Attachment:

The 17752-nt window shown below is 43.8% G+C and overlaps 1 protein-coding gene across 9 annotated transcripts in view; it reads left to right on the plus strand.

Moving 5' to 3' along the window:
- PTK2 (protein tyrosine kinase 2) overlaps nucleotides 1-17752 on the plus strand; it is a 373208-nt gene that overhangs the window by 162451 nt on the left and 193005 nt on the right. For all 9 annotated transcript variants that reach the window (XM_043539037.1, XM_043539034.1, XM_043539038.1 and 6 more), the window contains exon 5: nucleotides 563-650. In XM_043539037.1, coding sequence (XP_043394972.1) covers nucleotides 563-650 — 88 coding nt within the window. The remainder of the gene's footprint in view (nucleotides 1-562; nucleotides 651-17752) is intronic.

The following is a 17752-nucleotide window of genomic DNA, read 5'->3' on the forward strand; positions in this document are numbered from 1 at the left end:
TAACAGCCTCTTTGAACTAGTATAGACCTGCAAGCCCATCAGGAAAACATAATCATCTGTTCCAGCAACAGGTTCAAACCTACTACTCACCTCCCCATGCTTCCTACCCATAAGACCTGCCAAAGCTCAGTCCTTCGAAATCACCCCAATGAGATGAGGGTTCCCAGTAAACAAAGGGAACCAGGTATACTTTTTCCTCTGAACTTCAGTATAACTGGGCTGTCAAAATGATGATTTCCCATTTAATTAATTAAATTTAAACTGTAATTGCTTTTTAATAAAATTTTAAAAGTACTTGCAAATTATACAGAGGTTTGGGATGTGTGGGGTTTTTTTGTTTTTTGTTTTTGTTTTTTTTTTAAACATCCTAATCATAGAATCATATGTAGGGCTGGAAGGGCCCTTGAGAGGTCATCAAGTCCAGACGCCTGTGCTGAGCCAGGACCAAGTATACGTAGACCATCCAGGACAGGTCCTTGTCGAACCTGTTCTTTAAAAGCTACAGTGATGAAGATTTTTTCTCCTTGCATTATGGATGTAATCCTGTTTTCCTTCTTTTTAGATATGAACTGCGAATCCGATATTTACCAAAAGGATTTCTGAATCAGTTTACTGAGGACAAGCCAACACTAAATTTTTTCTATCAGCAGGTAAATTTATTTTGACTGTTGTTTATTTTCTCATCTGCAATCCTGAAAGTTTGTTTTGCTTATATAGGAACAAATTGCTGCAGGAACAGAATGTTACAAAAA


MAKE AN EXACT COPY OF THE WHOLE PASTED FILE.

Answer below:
The 17752-nt window shown below is 43.8% G+C and overlaps 1 protein-coding gene across 9 annotated transcripts in view; it reads left to right on the plus strand.

Moving 5' to 3' along the window:
- PTK2 (protein tyrosine kinase 2) overlaps nucleotides 1-17752 on the plus strand; it is a 373208-nt gene that overhangs the window by 162451 nt on the left and 193005 nt on the right. For all 9 annotated transcript variants that reach the window (XM_043539037.1, XM_043539034.1, XM_043539038.1 and 6 more), the window contains exon 5: nucleotides 563-650. In XM_043539037.1, coding sequence (XP_043394972.1) covers nucleotides 563-650 — 88 coding nt within the window. The remainder of the gene's footprint in view (nucleotides 1-562; nucleotides 651-17752) is intronic.

The following is a 17752-nucleotide window of genomic DNA, read 5'->3' on the forward strand; positions in this document are numbered from 1 at the left end:
TAACAGCCTCTTTGAACTAGTATAGACCTGCAAGCCCATCAGGAAAACATAATCATCTGTTCCAGCAACAGGTTCAAACCTACTACTCACCTCCCCATGCTTCCTACCCATAAGACCTGCCAAAGCTCAGTCCTTCGAAATCACCCCAATGAGATGAGGGTTCCCAGTAAACAAAGGGAACCAGGTATACTTTTTCCTCTGAACTTCAGTATAACTGGGCTGTCAAAATGATGATTTCCCATTTAATTAATTAAATTTAAACTGTAATTGCTTTTTAATAAAATTTTAAAAGTACTTGCAAATTATACAGAGGTTTGGGATGTGTGGGGTTTTTTTGTTTTTTGTTTTTGTTTTTTTTTTAAACATCCTAATCATAGAATCATATGTAGGGCTGGAAGGGCCCTTGAGAGGTCATCAAGTCCAGACGCCTGTGCTGAGCCAGGACCAAGTATACGTAGACCATCCAGGACAGGTCCTTGTCGAACCTGTTCTTTAAAAGCTACAGTGATGAAGATTTTTTCTCCTTGCATTATGGATGTAATCCTGTTTTCCTTCTTTTTAGATATGAACTGCGAATCCGATATTTACCAAAAGGATTTCTGAATCAGTTTACTGAGGACAAGCCAACACTAAATTTTTTCTATCAGCAGGTAAATTTATTTTGACTGTTGTTTATTTTCTCATCTGCAATCCTGAAAGTTTGTTTTGCTTATATAGGAACAAATTGCTGCAGGAACAGAATGTTACAAAAA